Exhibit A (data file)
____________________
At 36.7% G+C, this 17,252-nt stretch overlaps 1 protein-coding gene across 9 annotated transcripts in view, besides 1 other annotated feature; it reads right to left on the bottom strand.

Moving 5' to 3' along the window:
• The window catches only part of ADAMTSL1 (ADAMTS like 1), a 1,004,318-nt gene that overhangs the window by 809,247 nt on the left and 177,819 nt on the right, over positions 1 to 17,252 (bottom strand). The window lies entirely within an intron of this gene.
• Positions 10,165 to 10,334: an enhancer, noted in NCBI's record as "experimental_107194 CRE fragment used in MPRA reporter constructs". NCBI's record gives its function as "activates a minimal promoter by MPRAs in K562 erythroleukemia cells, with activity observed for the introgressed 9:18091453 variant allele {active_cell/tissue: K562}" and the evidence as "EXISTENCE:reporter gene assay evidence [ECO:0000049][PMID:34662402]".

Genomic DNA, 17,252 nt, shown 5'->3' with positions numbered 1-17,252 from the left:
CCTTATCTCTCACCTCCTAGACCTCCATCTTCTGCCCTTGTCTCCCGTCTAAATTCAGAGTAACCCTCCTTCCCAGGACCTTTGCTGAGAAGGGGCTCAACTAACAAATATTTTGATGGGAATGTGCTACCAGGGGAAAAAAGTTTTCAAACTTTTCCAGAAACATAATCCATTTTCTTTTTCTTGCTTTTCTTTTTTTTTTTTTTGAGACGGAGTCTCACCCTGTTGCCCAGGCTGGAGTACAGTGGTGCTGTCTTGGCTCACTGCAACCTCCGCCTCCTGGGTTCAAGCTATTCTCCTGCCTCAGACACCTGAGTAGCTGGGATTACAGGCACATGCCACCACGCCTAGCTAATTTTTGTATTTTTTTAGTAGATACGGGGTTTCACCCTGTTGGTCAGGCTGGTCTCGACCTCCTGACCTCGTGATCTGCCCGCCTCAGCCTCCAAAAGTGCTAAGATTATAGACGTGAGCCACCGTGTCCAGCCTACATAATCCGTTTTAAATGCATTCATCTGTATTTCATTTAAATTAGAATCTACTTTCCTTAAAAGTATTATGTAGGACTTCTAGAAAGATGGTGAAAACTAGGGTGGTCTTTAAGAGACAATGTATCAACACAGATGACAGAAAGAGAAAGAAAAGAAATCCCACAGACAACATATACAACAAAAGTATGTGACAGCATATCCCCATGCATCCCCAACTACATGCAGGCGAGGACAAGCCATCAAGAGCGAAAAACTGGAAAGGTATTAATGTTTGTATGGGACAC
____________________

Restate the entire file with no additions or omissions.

At 36.7% G+C, this 17,252-nt stretch overlaps 1 protein-coding gene across 9 annotated transcripts in view, besides 1 other annotated feature; it reads right to left on the bottom strand.

Moving 5' to 3' along the window:
• The window catches only part of ADAMTSL1 (ADAMTS like 1), a 1,004,318-nt gene that overhangs the window by 809,247 nt on the left and 177,819 nt on the right, over positions 1 to 17,252 (bottom strand). The window lies entirely within an intron of this gene.
• Positions 10,165 to 10,334: an enhancer, noted in NCBI's record as "experimental_107194 CRE fragment used in MPRA reporter constructs". NCBI's record gives its function as "activates a minimal promoter by MPRAs in K562 erythroleukemia cells, with activity observed for the introgressed 9:18091453 variant allele {active_cell/tissue: K562}" and the evidence as "EXISTENCE:reporter gene assay evidence [ECO:0000049][PMID:34662402]".

Genomic DNA, 17,252 nt, shown 5'->3' with positions numbered 1-17,252 from the left:
CCTTATCTCTCACCTCCTAGACCTCCATCTTCTGCCCTTGTCTCCCGTCTAAATTCAGAGTAACCCTCCTTCCCAGGACCTTTGCTGAGAAGGGGCTCAACTAACAAATATTTTGATGGGAATGTGCTACCAGGGGAAAAAAGTTTTCAAACTTTTCCAGAAACATAATCCATTTTCTTTTTCTTGCTTTTCTTTTTTTTTTTTTTGAGACGGAGTCTCACCCTGTTGCCCAGGCTGGAGTACAGTGGTGCTGTCTTGGCTCACTGCAACCTCCGCCTCCTGGGTTCAAGCTATTCTCCTGCCTCAGACACCTGAGTAGCTGGGATTACAGGCACATGCCACCACGCCTAGCTAATTTTTGTATTTTTTTAGTAGATACGGGGTTTCACCCTGTTGGTCAGGCTGGTCTCGACCTCCTGACCTCGTGATCTGCCCGCCTCAGCCTCCAAAAGTGCTAAGATTATAGACGTGAGCCACCGTGTCCAGCCTACATAATCCGTTTTAAATGCATTCATCTGTATTTCATTTAAATTAGAATCTACTTTCCTTAAAAGTATTATGTAGGACTTCTAGAAAGATGGTGAAAACTAGGGTGGTCTTTAAGAGACAATGTATCAACACAGATGACAGAAAGAGAAAGAAAAGAAATCCCACAGACAACATATACAACAAAAGTATGTGACAGCATATCCCCATGCATCCCCAACTACATGCAGGCGAGGACAAGCCATCAAGAGCGAAAAACTGGAAAGGTATTAATGTTTGTATGGGACAC